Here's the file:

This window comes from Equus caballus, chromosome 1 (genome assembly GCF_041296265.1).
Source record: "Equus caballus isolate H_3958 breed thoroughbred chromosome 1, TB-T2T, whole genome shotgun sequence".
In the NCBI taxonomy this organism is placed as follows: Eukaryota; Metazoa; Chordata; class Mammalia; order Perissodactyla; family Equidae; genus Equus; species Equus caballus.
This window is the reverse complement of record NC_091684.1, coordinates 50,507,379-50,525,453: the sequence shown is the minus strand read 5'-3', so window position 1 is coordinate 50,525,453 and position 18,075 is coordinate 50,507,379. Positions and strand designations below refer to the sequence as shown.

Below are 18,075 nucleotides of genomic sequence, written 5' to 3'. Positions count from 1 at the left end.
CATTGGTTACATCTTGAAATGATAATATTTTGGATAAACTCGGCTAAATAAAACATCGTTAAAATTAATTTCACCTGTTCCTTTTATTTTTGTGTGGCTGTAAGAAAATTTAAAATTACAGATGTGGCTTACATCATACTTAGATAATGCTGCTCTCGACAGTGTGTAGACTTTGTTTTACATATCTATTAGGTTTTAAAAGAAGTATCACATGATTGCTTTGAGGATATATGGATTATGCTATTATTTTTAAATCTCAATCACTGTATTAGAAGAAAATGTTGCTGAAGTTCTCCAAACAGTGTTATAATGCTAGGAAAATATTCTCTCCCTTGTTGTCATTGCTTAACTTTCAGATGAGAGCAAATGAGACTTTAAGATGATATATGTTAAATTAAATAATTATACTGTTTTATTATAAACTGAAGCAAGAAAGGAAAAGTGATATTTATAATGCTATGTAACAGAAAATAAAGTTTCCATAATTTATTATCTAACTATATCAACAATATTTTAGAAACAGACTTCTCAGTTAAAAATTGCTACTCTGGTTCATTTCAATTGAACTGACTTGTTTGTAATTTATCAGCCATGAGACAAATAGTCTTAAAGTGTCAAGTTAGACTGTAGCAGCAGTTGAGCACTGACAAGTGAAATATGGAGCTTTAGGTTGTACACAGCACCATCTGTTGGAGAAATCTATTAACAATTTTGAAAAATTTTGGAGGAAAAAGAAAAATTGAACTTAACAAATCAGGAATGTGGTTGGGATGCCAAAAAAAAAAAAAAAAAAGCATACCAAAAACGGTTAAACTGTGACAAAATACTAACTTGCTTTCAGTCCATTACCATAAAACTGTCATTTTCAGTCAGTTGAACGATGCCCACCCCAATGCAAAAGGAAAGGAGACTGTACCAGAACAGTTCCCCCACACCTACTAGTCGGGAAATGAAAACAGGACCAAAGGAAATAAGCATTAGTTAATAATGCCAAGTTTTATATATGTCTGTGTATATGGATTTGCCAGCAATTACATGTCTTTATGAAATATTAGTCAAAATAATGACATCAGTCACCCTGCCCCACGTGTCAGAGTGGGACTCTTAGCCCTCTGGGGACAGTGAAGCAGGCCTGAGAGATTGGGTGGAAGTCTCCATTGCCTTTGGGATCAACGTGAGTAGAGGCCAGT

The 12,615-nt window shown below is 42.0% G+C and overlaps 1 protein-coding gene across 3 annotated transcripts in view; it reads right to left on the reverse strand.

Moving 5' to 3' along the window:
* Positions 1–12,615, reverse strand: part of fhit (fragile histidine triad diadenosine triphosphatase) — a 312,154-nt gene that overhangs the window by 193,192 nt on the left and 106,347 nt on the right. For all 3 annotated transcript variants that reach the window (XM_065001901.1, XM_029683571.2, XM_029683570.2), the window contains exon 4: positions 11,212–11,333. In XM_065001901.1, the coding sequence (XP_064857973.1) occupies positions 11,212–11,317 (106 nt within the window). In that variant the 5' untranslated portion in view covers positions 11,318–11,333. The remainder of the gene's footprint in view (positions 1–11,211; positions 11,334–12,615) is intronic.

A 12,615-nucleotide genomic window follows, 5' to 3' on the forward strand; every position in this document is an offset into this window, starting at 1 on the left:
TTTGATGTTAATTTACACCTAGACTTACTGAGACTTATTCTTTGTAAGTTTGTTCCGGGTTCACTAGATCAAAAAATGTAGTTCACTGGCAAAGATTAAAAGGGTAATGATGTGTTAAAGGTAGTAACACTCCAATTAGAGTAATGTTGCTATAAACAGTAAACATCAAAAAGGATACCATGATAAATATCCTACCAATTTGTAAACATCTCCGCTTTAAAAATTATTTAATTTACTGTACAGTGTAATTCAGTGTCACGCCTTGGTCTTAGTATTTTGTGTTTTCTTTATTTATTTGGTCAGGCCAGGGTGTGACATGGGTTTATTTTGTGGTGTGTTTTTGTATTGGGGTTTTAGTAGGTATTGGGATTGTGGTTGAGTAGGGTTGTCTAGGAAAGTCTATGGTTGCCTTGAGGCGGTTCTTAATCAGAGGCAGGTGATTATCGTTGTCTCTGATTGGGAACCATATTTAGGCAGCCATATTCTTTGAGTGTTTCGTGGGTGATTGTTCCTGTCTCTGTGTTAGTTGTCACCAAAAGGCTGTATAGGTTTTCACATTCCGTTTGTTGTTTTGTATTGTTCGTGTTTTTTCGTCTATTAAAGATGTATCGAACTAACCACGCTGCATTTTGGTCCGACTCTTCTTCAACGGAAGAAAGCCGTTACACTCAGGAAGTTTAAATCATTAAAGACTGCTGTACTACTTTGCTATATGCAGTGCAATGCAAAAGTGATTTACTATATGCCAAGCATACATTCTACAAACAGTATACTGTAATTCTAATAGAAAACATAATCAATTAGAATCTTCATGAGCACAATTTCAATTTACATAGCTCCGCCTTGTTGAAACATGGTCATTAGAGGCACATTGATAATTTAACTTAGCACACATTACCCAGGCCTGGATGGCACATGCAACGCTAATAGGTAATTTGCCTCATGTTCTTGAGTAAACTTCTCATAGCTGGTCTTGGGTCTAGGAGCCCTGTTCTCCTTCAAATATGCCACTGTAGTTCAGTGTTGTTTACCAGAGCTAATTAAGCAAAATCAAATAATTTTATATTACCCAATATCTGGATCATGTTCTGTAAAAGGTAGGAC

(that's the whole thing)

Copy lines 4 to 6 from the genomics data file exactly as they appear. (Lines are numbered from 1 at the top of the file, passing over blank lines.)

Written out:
This window is the reverse complement of record NC_091684.1, coordinates 50,507,379-50,525,453: the sequence shown is the minus strand read 5'-3', so window position 1 is coordinate 50,525,453 and position 18,075 is coordinate 50,507,379. Positions and strand designations below refer to the sequence as shown.

Below are 18,075 nucleotides of genomic sequence, written 5' to 3'. Positions count from 1 at the left end.
CATTGGTTACATCTTGAAATGATAATATTTTGGATAAACTCGGCTAAATAAAACATCGTTAAAATTAATTTCACCTGTTCCTTTTATTTTTGTGTGGCTGTAAGAAAATTTAAAATTACAGATGTGGCTTACATCATACTTAGATAATGCTGCTCTCGACAGTGTGTAGACTTTGTTTTACATATCTATTAGGTTTTAAAAGAAGTATCACATGATTGCTTTGAGGATATATGGATTATGCTATTATTTTTAAATCTCAATCACTGTATTAGAAGAAAATGTTGCTGAAGTTCTCCAAACAGTGTTATAATGCTAGGAAAATATTCTCTCCCTTGTTGTCATTGCTTAACTTTCAGATGAGAGCAAATGAGACTTTAAGATGATATATGTTAAATTAAATAATTATACTGTTTTATTATAAACTGAAGCAAGAAAGGAAAAGTGATATTTATAATGCTATGTAACAGAAAATAAAGTTTCCATAATTTATTATCTAACTATATCAACAATATTTTAGAAACAGACTTCTCAGTTAAAAATTGCTACTCTGGTTCATTTCAATTGAACTGACTTGTTTGTAATTTATCAGCCATGAGACAAATAGTCTTAAAGTGTCAAGTTAGACTGTAGCAGCAGTTGAGCACTGACAAGTGAAATATGGAGCTTTAGGTTGTACACAGCACCATCTGTTGGAGAAATCTATTAACAATTTTGAAAAATTTTGGAGGAAAAAGAAAAATTGAACTTAACAAATCAGGAATGTGGTTGGGATGCCAAAAAAAAAAAAAAAAAAGCATACCAAAAACGGTTAAACTGTGACAAAATACTAACTTGCTTTCAGTCCATTACCATAAAACTGTCATTTTCAGTCAGTTGAACGATGCCCACCCCAATGCAAAAGGAAAGGAGACTGTACCAGAACAGTTCCCCCACACCTACTAGTCGGGAAATGAAAACAGGACCAAAGGAAATAAGCATTAGTTAATAATGCCAAGTTTTATATATGTCTGTGTATATGGATTTGCCAGCAATTACATGTCTTTATGAAATATTAGTCAAAATAATGACATCAGTCACCCTGCCCCACGTGTCAGAGTGGGACTCTTAGCCCTCTGGGGACAGTGAAGCAGGCCTGAGAGATTGGGTGGAAGTCTCCATTGCCTTTGGGATCAACGTGAGTAGAGGCCAGT